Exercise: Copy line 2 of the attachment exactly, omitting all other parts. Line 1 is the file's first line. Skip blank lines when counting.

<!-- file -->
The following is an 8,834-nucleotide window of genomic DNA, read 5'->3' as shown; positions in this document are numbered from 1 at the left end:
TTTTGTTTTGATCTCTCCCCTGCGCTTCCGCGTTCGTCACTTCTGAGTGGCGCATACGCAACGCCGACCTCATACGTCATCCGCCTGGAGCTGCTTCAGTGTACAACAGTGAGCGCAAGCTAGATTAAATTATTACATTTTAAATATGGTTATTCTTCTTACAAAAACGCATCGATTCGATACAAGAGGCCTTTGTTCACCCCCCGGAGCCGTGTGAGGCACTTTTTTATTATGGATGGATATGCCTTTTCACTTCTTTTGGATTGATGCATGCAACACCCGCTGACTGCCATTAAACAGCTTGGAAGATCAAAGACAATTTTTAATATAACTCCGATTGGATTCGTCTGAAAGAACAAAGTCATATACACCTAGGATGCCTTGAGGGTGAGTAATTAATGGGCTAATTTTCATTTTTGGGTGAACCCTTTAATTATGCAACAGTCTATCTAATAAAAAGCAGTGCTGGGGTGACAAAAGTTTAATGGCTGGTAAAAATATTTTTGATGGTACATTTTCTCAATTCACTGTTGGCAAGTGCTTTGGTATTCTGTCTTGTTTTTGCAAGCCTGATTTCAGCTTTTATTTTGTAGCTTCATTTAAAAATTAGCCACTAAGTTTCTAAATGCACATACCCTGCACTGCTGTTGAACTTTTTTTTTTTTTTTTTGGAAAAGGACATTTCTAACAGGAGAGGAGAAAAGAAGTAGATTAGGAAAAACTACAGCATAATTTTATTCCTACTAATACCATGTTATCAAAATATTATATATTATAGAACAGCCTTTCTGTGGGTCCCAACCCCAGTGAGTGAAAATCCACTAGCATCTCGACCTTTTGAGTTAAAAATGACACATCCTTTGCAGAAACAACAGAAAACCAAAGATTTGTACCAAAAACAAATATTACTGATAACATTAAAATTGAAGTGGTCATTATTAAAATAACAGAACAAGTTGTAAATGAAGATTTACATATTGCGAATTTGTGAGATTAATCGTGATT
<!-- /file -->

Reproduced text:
TTTTGTTTTGATCTCTCCCCTGCGCTTCCGCGTTCGTCACTTCTGAGTGGCGCATACGCAACGCCGACCTCATACGTCATCCGCCTGGAGCTGCTTCAGTGTACAACAGTGAGCGCAAGCTAGATTAAATTATTACATTTTAAATATGGTTATTCTTCTTACAAAAACGCATCGATTCGATACAAGAGGCCTTTGTTCACCCCCCGGAGCCGTGTGAGGCACTTTTTTATTATGGATGGATATGCCTTTTCACTTCTTTTGGATTGATGCATGCAACACCCGCTGACTGCCATTAAACAGCTTGGAAGATCAAAGACAATTTTTAATATAACTCCGATTGGATTCGTCTGAAAGAACAAAGTCATATACACCTAGGATGCCTTGAGGGTGAGTAATTAATGGGCTAATTTTCATTTTTGGGTGAACCCTTTAATTATGCAACAGTCTATCTAATAAAAAGCAGTGCTGGGGTGACAAAAGTTTAATGGCTGGTAAAAATATTTTTGATGGTACATTTTCTCAATTCACTGTTGGCAAGTGCTTTGGTATTCTGTCTTGTTTTTGCAAGCCTGATTTCAGCTTTTATTTTGTAGCTTCATTTAAAAATTAGCCACTAAGTTTCTAAATGCACATACCCTGCACTGCTGTTGAACTTTTTTTTTTTTTTTTTGGAAAAGGACATTTCTAACAGGAGAGGAGAAAAGAAGTAGATTAGGAAAAACTACAGCATAATTTTATTCCTACTAATACCATGTTATCAAAATATTATATATTATAGAACAGCCTTTCTGTGGGTCCCAACCCCAGTGAGTGAAAATCCACTAGCATCTCGACCTTTTGAGTTAAAAATGACACATCCTTTGCAGAAACAACAGAAAACCAAAGATTTGTACCAAAAACAAATATTACTGATAACATTAAAATTGAAGTGGTCATTATTAAAATAACAGAACAAGTTGTAAATGAAGATTTACATATTGCGAATTTGTGAGATTAATCGTGATT